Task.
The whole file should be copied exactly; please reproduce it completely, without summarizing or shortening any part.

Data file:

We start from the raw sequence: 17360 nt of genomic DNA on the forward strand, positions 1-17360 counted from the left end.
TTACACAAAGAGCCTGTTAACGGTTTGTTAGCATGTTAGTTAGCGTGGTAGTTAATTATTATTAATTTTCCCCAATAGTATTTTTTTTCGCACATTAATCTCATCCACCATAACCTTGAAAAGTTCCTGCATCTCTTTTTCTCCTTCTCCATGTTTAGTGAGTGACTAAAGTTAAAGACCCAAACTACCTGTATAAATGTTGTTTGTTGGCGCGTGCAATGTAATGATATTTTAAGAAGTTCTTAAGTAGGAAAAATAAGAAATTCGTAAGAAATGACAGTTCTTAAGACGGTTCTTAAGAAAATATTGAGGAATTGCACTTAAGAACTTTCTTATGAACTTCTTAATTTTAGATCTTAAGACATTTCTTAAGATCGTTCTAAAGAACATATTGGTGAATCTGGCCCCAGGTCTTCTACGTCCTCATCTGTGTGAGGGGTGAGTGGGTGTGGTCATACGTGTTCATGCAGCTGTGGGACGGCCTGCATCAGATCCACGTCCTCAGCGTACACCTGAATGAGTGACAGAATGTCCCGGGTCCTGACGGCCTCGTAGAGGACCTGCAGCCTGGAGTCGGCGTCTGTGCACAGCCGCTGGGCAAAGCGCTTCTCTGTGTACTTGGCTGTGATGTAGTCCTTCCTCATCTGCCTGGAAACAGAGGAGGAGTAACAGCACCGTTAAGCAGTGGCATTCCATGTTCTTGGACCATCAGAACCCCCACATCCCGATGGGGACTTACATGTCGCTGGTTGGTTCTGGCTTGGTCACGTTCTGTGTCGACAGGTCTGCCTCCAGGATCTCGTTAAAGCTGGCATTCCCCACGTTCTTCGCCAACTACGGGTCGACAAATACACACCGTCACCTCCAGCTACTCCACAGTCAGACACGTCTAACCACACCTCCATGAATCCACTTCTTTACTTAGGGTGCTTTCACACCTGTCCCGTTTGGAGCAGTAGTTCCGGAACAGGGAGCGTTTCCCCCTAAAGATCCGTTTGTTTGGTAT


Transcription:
We start from the raw sequence: 17360 nt of genomic DNA on the forward strand, positions 1-17360 counted from the left end.
TTACACAAAGAGCCTGTTAACGGTTTGTTAGCATGTTAGTTAGCGTGGTAGTTAATTATTATTAATTTTCCCCAATAGTATTTTTTTTCGCACATTAATCTCATCCACCATAACCTTGAAAAGTTCCTGCATCTCTTTTTCTCCTTCTCCATGTTTAGTGAGTGACTAAAGTTAAAGACCCAAACTACCTGTATAAATGTTGTTTGTTGGCGCGTGCAATGTAATGATATTTTAAGAAGTTCTTAAGTAGGAAAAATAAGAAATTCGTAAGAAATGACAGTTCTTAAGACGGTTCTTAAGAAAATATTGAGGAATTGCACTTAAGAACTTTCTTATGAACTTCTTAATTTTAGATCTTAAGACATTTCTTAAGATCGTTCTAAAGAACATATTGGTGAATCTGGCCCCAGGTCTTCTACGTCCTCATCTGTGTGAGGGGTGAGTGGGTGTGGTCATACGTGTTCATGCAGCTGTGGGACGGCCTGCATCAGATCCACGTCCTCAGCGTACACCTGAATGAGTGACAGAATGTCCCGGGTCCTGACGGCCTCGTAGAGGACCTGCAGCCTGGAGTCGGCGTCTGTGCACAGCCGCTGGGCAAAGCGCTTCTCTGTGTACTTGGCTGTGATGTAGTCCTTCCTCATCTGCCTGGAAACAGAGGAGGAGTAACAGCACCGTTAAGCAGTGGCATTCCATGTTCTTGGACCATCAGAACCCCCACATCCCGATGGGGACTTACATGTCGCTGGTTGGTTCTGGCTTGGTCACGTTCTGTGTCGACAGGTCTGCCTCCAGGATCTCGTTAAAGCTGGCATTCCCCACGTTCTTCGCCAACTACGGGTCGACAAATACACACCGTCACCTCCAGCTACTCCACAGTCAGACACGTCTAACCACACCTCCATGAATCCACTTCTTTACTTAGGGTGCTTTCACACCTGTCCCGTTTGGAGCAGTAGTTCCGGAACAGGGAGCGTTTCCCCCTAAAGATCCGTTTGTTTGGTAT